The scene shortly after 9 am this morning in Hide-A-Way Hills, Hocking County. This was the site of Ohio's first ever Mississippi Kite Day, and from 9 am until noon the good people of this private, gated resort allowed birders to enter and meet what are rapidly becoming their most famous residents.
Many thanks go out to Elizabeth vanBalen Delphia for finding and bringing the birds to light, then serving as the host for the 60+ birders who came to visit this morning. She and her husband Michael were exceedingly patient and gracious hosts, visiting with everyone and guiding people to the best spots. I also want to thank the management of Hide-A-Way Hills for tolerating this rather out-of-the-ordinary invasion of the human kind. The security staff was great, as everyone else down there has been.
Finally, as is nearly always the case, all of the birders that visited, from as far away as Michigan, were great. Many a life bird was notched and lots of fantastic photos were made. Photographers the likes of Steve Jones, Jerry Talkington and Dane Adams were on the scene, and they'll have much better stuff than mine, but I haven't yet had time to seek their permission to use photos.
One of the subjects of our quest: a freshly minted juvenile Mississippi Kite. There were two of the still downy beasts, and fabulous views at great length were had of both. These guys normally just sit like dummies high in the branches of dead trees - the most conspicuous perches about, the better to beg from. As Mississippi Kites normally have only two young, this means that the pair has successfully fledged both.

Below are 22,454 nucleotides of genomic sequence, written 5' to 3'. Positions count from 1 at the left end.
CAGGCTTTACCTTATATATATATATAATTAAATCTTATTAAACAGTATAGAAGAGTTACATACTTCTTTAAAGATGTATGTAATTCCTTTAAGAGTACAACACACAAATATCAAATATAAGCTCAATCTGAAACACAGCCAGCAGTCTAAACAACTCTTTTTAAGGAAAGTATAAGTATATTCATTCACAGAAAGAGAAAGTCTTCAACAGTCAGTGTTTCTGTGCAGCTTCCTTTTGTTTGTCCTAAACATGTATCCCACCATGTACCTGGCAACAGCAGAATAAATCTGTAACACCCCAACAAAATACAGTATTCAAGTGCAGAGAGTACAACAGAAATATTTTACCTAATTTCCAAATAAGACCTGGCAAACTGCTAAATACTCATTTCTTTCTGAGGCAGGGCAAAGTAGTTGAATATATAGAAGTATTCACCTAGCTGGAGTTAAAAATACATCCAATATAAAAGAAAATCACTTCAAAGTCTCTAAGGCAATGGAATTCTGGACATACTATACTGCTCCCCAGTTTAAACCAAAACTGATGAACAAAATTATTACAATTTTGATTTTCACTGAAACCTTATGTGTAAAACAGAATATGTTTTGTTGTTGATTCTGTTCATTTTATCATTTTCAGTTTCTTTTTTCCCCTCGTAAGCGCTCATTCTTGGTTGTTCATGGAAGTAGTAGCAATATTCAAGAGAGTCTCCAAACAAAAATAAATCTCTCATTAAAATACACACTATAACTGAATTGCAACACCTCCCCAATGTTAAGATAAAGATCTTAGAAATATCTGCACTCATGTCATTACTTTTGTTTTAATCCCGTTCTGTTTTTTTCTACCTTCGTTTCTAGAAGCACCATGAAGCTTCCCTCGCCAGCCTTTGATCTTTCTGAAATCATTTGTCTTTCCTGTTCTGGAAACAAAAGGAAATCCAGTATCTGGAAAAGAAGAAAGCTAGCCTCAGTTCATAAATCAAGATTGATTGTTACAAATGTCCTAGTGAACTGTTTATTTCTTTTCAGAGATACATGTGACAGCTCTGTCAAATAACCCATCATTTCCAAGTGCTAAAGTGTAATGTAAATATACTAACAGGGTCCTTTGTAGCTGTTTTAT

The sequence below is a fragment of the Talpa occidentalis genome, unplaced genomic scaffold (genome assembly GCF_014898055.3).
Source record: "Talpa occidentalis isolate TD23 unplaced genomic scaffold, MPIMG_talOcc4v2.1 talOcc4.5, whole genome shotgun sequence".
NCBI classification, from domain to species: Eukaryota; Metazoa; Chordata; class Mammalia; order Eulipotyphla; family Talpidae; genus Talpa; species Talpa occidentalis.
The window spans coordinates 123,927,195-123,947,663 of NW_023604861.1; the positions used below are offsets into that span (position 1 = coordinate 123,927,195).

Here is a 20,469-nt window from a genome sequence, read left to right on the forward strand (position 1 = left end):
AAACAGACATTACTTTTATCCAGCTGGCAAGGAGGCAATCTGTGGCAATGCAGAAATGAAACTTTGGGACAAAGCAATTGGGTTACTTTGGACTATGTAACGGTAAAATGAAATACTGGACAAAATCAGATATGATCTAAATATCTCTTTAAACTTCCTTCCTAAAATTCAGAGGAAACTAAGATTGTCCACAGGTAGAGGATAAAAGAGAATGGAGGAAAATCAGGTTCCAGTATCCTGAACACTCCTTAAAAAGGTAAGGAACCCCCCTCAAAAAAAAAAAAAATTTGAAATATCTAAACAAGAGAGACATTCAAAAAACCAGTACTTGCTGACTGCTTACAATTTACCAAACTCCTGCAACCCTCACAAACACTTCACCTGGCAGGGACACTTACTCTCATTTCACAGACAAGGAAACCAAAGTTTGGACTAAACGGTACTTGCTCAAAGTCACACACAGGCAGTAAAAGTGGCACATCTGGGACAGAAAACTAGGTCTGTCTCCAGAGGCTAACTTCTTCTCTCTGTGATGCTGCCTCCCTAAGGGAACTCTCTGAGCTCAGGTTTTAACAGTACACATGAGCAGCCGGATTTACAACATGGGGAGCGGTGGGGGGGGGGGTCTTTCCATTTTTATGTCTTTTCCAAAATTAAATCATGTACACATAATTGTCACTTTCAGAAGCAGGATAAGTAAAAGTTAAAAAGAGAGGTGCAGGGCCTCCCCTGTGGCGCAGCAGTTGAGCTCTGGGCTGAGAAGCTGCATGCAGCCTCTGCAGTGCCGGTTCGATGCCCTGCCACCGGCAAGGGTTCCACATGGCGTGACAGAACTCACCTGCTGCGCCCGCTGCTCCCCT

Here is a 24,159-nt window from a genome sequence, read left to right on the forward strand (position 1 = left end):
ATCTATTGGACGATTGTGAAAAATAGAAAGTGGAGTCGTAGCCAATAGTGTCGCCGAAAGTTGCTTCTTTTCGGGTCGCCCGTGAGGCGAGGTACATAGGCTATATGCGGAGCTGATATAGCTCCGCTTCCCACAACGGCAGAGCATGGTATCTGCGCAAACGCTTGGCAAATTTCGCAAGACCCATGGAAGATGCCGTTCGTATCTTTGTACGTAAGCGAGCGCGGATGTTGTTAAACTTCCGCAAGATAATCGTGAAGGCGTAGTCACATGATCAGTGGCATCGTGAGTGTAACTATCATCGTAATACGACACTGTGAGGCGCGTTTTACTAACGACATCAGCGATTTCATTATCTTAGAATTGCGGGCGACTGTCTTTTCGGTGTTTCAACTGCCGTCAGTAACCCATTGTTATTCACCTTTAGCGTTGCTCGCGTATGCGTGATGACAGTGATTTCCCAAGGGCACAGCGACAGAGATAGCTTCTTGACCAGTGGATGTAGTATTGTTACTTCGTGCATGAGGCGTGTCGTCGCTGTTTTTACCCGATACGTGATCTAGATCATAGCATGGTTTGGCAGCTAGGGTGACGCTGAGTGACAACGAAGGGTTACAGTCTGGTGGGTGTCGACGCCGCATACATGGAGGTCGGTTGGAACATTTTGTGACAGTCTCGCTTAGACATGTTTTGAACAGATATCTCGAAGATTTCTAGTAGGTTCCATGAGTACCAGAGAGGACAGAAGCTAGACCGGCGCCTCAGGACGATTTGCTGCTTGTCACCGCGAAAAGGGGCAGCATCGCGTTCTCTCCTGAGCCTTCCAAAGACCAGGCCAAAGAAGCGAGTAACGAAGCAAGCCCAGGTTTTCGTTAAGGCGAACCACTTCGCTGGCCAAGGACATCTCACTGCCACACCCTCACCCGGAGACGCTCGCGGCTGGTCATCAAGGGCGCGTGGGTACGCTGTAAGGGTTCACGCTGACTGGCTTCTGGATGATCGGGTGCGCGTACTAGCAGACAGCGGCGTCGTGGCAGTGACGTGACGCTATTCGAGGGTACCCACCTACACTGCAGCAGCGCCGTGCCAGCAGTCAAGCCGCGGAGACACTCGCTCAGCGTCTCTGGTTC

When a youngster detects an adult flying back with a morsel, it begins emitting high keening whistles reminiscent of a truncated Olive-sided Flycatcher call. While perhaps annoying to the adult kites, it is great for us on the ground, as we have advance warning of an impending food transfer - one of the exciting moments of kite-watching.
A few times, the juvenile kite would shy away from the cicada when it was offered, and the adult would then appear to do a bit of surgery on the bug. I am only speculating, but what I suspect was going on is that the cicada was still alive and struggling. When cicadas are threatened, they make incredibly loud agitated buzzes, and that display may have frightened the young kite, requiring the adult to administer the coup de grace before Junior would accept the meal.
This is huge talent. One just doesn't pip from the egg, stretch its wings, and launch right into 70 mph cicada-nabbing power dives. It seems as if the Junior kites spend lots of time on their snags watching the adults, and probably learning by example. This may be in part why they choose such high conspicuous perches - the better to watch mommy and daddy ply their trade.
By early to mid September, this kite family will be off for the South American tropics to winter. There, in remote jungles, surprisingly little is known of them and how they operate. Come next spring, if all goes well, these birds will begin the long northward flight back to Ohio, hopefully to once again set up residence in Hocking County and Hide-A-Way Hills. And perhaps their offspring will also set up territories of their own nearby, further expanding Ohio's new Mississippi Kite population.